A direct contest between nominees of the BJP-led NDA and Congress-headed Grand Alliance is on the cards in 20 constituencies while there is a triangular fight, including friendly contests, in the remaining seats with the Assam Jatiya Parishad being considered as the third force.

The newly floated AJP is contesting in 22 seats while there are 126 independents in the fray in the final phase of the election in which the BJP-led coalition is seeking to return to power for the second term in a row.

Polling will begin at 7 am and end at 6 pm, with the timing extended by an hour to ensure that COVID protocols are maintained in the constituencies spread across 12 districts.

There are 25 women candidates contesting in this phase.

The fate of 20 sitting MLAs -- eight from the Congress, five from the BJP, three each from the All India United Democratic Front and the BPF and one from the AGP -- will be decided in the final phase.

The first two phases of the election were held on March 27 and April 1. Votes will be counted on May 2.

The BJP is contesting in 20 seats while its allies the Asom Gana Parishad in nine and the United Peoples Party Liberal in eight, including a friendly contest between the saffron party and the UPPL in Bijni.

The Congress has put up 24 candidates and its partners -- the AIUDF in 12, the Bodoland Peoples Front in eight and Communist Party of India-Marxist in one.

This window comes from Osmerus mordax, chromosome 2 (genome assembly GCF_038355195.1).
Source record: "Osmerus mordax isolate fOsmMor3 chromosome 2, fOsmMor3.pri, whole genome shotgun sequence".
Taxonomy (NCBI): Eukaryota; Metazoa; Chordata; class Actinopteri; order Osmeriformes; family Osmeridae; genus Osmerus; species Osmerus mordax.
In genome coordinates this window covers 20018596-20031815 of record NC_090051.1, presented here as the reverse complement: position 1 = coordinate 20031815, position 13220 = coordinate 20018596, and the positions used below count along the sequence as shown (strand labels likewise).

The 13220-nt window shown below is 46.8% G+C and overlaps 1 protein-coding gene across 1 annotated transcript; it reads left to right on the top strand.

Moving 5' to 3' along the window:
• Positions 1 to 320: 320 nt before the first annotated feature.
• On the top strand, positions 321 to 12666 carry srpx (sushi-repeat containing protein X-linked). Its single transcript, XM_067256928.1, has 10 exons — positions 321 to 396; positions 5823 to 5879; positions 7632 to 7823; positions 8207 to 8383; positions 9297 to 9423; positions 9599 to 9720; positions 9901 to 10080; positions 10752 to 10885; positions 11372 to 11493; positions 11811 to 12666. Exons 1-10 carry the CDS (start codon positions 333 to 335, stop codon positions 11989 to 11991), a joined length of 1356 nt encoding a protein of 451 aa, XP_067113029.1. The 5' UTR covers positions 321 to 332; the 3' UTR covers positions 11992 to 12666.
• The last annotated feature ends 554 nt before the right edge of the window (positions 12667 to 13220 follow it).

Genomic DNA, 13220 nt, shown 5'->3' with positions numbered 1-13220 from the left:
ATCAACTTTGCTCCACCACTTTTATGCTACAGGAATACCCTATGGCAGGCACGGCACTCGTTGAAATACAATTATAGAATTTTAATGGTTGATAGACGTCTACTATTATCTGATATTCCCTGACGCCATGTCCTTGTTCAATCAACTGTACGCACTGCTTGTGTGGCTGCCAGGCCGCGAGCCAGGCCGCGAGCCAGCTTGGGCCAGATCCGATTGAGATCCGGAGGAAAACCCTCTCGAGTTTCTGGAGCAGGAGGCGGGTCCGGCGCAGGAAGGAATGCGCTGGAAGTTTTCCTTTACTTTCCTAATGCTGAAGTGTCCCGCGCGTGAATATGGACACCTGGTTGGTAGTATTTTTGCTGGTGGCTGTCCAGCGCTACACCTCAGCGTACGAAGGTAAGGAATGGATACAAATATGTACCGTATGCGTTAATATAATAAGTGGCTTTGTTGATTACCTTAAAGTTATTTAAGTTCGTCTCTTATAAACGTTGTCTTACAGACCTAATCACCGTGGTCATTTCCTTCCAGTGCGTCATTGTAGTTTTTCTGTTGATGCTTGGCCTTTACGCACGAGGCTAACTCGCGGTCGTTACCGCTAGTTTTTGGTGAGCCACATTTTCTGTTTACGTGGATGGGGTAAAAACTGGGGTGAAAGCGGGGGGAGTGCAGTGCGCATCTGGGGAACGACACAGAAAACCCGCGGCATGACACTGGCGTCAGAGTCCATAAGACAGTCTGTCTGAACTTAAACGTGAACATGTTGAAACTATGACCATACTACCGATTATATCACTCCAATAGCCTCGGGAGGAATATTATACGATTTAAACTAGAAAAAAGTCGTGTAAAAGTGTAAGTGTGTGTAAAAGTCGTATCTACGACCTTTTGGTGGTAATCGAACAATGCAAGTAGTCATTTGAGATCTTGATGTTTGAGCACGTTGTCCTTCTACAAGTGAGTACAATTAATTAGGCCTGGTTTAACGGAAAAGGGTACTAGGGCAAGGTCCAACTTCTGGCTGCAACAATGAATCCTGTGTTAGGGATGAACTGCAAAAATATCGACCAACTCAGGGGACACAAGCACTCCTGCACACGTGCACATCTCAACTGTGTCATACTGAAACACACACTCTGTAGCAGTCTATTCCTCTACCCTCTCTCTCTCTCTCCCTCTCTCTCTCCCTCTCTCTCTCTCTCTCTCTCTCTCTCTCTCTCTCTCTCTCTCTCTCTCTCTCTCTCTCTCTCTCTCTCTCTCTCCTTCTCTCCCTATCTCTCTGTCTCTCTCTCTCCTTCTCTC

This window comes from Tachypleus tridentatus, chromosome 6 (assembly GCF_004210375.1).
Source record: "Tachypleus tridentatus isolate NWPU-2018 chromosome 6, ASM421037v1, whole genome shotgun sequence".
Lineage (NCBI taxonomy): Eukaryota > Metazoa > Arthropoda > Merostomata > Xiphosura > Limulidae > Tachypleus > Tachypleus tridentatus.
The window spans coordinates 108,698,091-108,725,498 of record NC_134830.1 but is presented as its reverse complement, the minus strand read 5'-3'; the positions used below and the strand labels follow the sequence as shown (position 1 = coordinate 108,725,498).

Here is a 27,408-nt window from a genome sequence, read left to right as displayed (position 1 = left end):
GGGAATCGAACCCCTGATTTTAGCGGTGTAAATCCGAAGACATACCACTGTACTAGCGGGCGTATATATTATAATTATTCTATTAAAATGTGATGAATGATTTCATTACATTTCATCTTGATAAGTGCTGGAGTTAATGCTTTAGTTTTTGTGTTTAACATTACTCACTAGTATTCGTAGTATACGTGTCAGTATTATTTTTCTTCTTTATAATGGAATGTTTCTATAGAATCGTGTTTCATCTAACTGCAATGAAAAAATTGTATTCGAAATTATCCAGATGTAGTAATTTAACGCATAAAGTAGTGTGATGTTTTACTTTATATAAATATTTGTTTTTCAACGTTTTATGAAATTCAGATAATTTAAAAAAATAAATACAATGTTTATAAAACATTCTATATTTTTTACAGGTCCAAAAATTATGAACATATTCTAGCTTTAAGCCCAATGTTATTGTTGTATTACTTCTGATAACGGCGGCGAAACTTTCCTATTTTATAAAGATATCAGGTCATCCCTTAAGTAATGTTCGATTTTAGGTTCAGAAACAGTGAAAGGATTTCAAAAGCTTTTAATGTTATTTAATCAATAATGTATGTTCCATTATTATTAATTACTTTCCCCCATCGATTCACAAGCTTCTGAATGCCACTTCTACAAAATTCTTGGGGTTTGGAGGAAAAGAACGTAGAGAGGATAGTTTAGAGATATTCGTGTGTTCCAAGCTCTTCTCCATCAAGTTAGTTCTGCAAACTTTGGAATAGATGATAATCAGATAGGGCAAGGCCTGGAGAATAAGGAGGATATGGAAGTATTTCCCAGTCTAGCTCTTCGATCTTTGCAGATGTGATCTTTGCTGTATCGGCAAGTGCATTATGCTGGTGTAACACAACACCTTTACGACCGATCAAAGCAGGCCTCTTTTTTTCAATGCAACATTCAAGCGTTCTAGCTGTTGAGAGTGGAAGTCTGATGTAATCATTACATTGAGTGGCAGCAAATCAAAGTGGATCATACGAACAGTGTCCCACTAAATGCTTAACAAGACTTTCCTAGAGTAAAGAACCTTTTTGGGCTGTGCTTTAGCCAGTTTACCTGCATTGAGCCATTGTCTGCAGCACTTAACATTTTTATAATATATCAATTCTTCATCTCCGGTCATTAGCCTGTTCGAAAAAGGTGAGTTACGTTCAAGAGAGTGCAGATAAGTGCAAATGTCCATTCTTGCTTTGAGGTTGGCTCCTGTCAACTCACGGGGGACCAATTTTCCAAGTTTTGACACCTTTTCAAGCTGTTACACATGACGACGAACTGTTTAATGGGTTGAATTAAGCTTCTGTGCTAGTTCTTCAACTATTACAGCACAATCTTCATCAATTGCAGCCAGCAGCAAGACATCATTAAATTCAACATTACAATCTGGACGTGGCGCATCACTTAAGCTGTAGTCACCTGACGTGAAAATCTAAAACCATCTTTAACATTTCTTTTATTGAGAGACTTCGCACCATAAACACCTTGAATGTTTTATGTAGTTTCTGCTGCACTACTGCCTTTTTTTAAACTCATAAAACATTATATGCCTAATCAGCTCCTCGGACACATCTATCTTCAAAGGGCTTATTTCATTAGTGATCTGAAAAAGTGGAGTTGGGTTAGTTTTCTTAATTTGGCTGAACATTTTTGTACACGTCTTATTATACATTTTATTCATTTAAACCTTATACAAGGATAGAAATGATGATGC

The Congress and the All India United Democratic Front are engaged in friendly contests in the five constituencies of Jaleswar, Baghbar, Sarukhetri, Chenga and Barkhetri.

The BJP has severed its ties with its earlier ally, the BPF, and entered into an alliance with the UPPL since the Bodoland Territorial Council polls in December but decided to keep the BPF in the government till the assembly polls.

Himanta Biswa Sarma, a powerful minister and the convenor of the North East Democratic Alliance, the NDAs version in the region, is locked in a direct contest with Congress candidate Romen Chandra Barthakur in a bid to retain the Jalukbari seat for the fifth consecutive term.

BJP state president Ranjeet Kumar Dass, who earlier represented Sorbhog, is now locked in a triangular contest with the AJP's working president Pabindra Deka and the Congress' Santanu Sarma in Patacharkuchi. The constituency was earlier represented by Deka as an AGP member but he resigned from the party to join the AJP.


Puducherry will also vote on Tuesday to elect a new government following the collapse of its Congress-led administration due to an array of resignations.

It will witness a battle between the Congress party and the opposition led by a former chief minister N Rangasamy, who has allied with the BJP, the party accused of orchestrating the defection of ministers from the previous government by ‘purchasing’ and ‘threatening’ the Congress MLAs.